On the museum stage is the curved wooden table used by the early Waseca County commissioners after the city of Waseca became the new county seat in 1870. Waseca County was formed on February 27, 1857 designating the bustling town of Wilton as the county seat at that time. However, as the new railroad was about to be constructed, the route ran through Waseca instead of Wilton. There was a county wide referendum held that resulted in moving the county seat to Waseca.  All records were delivered during the night to a new courthouse in Waseca that had been built in anticipation of the vote. It was ready for business the next morning. Previous board members believed that this table was first used by the commissioners in 1870. It fits five chairs nicely for meetings and receiving county residents.

 

Gothic-Shaped Stained Glass Window

St. Mary Catholic Church, St. Mary Township, c. 1888

This beautiful Gothic stained glass window once graced the front of St. Mary Church above the main doors. It was given to the WCHS collection in 1972 after the church building was razed. St. Mary Catholic Church stood on the hilltop on what is now County Rd. 9 and was the oldest parish in Waseca County.

The window was rarely displayed because of its size and fragility. In 2008 during the museum’s township exhibit, the window was displayed just leaning against the back wall of the stage. Backlighting consisted of one up-light carefully positioned. The lead mullions were loose and areas of the glass composition were “bowing” dangerously, as if the window could collapse. After the exhibit it was decided to proceed toward restoration. A brief newsletter article describing the need brought forward many members with donations. The window was taken to the Gaytee Stained Glass Studio in Minneapolis for a month of careful work. Former board member, Don Wynnemer, designed and built a display base to permanently exhibit the window in the upper alcove of the museum—safe, sound, and lighted.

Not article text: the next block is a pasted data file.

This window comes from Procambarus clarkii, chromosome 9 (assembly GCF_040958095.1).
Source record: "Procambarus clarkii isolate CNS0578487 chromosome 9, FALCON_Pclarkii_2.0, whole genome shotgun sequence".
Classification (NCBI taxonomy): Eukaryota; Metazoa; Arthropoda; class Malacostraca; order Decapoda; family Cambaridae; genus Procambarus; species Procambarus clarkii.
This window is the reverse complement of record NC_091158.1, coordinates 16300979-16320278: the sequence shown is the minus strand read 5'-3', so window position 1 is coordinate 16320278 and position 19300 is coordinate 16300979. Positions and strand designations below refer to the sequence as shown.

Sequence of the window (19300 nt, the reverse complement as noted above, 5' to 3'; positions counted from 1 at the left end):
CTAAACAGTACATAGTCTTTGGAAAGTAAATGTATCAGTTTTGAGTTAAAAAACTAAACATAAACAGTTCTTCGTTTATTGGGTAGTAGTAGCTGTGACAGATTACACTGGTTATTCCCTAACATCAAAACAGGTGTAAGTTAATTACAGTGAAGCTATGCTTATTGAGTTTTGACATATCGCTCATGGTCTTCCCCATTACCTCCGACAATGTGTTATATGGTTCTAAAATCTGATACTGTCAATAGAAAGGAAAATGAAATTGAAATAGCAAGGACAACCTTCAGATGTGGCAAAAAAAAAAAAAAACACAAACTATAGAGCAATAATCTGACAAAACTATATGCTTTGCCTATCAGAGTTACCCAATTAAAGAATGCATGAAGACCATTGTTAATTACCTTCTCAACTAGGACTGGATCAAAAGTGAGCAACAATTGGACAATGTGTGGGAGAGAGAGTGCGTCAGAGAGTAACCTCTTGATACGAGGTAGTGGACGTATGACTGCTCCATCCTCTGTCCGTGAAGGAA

These are the generous donors:  George and Jean McCarthy, M. Joan Byrne, Marianna Byrne Hill, Mary and Doug Carlson, Beverly Conway, Helen Curran, Mayone and Paul Byron, Joyce A. Beaumont, Sue Ann Glissendorf, Ann Tandberg, Don Wynnemer, and Keith Smith.